The Social Criminal Code
updated and modified

The Social criminal Code, applicable for almost 5 years now,
has been thoroughly revised, corrected and updated.
Employers risk severe sanctions if they infringe
employment law or social security law.
Remarkably, employees are also targeted.

The law of 29 February 2016 updating and modifying the Social Criminal Code and containing miscellaneous provisions on Social Criminal Law (Belgian Official Gazette 21 April 2016) modifies the Social Criminal Code. The aim is actualising the Social Criminal Code, taking into account the evolutions since the adoption of the Code. The modifications entered into force on 1 May 2016.

The introduction of the Social Criminal Code has been treated in an other article on our website that you can read by clicking here

1. The evolution of Social Criminal Law : from a number of separate laws to the Social Criminal updated and modified Code

Before the introduction of the Social Criminal Code the stipulations imposing criminal sanctions in case of infringements of employment law and social security law, were scattered across various laws.

By means of introducing the Social Criminal Code, the legislator has grouped the administrative and criminal punishment in one single code consisting of two parts, namely:
(i) "Book 1" which deals with prevention, establishment and punishment of violations in general; and
(ii) "Book 2" which deals with the infringements and their punishment in particular, that is all infringements of social law and the sanctions for each of the infringements.

2. Modification and actualisation of the Social Criminal Code

The modification and actualisation of the Social Criminal Code was necessary in order to correct a number of imperfections as well as to adapt it to new and modified provisions, which have been introduced in the continuously evolving social law since the preparation of the draft of the Social Criminal Code.

The changes implemented by the law of 29 February 2016, related to Book 1 as well as Book 2 of the Social Criminal Code.

2.1 Book 1 of the Social Criminal Code

The main changes related to Book 1 of the Social Criminal Code are the following:

The policy regarding prevention and supervision at work has been revised;

The composition of the General Counsel of Partners of the Social Intelligence and Investigation Service (SIOD – SIRS) is expanded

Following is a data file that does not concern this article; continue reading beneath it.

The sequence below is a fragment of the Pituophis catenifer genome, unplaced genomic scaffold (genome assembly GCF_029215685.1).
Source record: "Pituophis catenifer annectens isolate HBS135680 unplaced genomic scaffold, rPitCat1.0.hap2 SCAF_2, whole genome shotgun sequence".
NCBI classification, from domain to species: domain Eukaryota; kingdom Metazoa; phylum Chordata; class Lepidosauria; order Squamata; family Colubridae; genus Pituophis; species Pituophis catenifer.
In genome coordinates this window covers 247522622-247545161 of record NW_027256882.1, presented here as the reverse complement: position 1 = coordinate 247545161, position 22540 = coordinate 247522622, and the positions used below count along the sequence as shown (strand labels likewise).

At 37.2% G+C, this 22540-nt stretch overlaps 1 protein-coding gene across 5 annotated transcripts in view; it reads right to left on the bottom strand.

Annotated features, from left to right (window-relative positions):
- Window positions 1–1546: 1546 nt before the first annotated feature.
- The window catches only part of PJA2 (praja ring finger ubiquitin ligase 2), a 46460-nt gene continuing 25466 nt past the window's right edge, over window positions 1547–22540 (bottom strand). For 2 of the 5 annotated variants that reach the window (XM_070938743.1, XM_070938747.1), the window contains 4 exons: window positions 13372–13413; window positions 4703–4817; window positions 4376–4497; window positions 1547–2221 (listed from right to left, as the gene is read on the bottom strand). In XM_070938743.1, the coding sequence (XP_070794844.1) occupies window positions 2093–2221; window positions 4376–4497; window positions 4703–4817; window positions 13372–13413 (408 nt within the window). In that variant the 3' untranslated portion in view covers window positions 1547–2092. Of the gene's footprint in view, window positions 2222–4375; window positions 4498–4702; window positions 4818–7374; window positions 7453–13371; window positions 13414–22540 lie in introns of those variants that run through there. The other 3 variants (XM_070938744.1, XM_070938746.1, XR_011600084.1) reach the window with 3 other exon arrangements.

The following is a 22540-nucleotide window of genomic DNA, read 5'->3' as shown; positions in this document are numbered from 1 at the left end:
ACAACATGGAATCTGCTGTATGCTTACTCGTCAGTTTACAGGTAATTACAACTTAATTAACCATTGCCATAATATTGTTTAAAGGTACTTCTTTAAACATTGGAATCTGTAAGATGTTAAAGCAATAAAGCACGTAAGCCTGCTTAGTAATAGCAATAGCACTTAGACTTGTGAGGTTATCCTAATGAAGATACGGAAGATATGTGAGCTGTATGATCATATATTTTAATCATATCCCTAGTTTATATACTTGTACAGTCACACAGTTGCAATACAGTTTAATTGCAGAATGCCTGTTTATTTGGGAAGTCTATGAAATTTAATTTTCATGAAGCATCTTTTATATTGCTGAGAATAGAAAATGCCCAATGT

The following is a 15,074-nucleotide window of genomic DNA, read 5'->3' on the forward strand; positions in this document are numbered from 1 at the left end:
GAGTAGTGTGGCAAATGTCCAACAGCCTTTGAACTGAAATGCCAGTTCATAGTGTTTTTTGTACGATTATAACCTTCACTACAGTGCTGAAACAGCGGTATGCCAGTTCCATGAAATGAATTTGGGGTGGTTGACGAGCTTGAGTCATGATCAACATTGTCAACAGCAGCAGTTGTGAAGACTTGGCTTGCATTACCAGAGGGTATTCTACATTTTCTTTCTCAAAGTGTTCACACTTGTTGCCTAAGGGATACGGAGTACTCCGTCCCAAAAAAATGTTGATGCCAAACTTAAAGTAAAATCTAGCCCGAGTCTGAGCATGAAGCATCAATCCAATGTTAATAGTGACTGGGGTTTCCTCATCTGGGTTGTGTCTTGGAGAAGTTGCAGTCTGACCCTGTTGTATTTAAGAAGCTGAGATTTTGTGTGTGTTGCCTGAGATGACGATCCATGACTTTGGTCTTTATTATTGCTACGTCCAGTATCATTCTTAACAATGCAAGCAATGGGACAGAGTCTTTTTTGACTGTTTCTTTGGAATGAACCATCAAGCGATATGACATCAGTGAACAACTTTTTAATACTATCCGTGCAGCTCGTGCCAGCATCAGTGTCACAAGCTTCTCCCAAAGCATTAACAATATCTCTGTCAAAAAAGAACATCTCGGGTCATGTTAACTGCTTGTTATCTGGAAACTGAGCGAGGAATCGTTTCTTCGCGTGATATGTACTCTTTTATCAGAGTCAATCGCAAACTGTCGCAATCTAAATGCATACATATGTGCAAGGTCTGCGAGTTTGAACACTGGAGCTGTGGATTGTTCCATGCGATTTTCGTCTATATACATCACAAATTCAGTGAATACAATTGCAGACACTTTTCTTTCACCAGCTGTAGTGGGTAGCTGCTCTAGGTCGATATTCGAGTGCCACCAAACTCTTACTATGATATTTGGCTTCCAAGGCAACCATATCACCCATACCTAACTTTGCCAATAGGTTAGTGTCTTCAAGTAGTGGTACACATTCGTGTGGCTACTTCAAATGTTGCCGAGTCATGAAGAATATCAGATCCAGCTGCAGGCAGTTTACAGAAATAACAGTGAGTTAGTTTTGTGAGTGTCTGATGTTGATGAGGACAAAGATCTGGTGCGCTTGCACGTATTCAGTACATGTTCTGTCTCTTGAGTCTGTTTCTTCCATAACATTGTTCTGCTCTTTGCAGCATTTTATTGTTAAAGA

1) by adding representatives of various administrations involved in the battle against social fraud;
2) by enhancing the representation of the governments and institutions having authority regarding employment policies of foreign workers; and
3) by expanding the representation of the most representative employers and employees organisations;

The guarantees with regard to the supervision and the capacity of officer of judicial police have been revised;

The public prosecutors and the examining magistrates have access to the database of the e-PV, and this without any specific authorization;

The self-employed person shall be treated in the same way as the employer, his agent or his appointee regarding the coercive measures taken by a social inspector.

2.2 Book 2 of the Social Criminal Code

The main changes to Book 2 of the Social Criminal Code focus on five themes:

The Social Criminal Code has been actualised by implementing new criminalisations.  It concerns
- Infractions of social law provisions that were erroneously not included in the original draft of the Social Criminal Code; and
- Infractions of social law provisions that have entered into force after the preparation of that original draft of the Social Criminal Code.

The Social Criminal Code has been adapted to modifications or to the abolition of the relevant stipulations of social laws;

Some forms of criminalisation that had been included in the Social Criminal Code by mistake have been removed;

The terms "agent or appointee" are abolished with respect to criminal provisions, which impose a level 1 sanction. This was necessary because an administrative fine can only be imposed on the employer and not on his agent or appointee, even if the violation was committed by the agent or the appointee;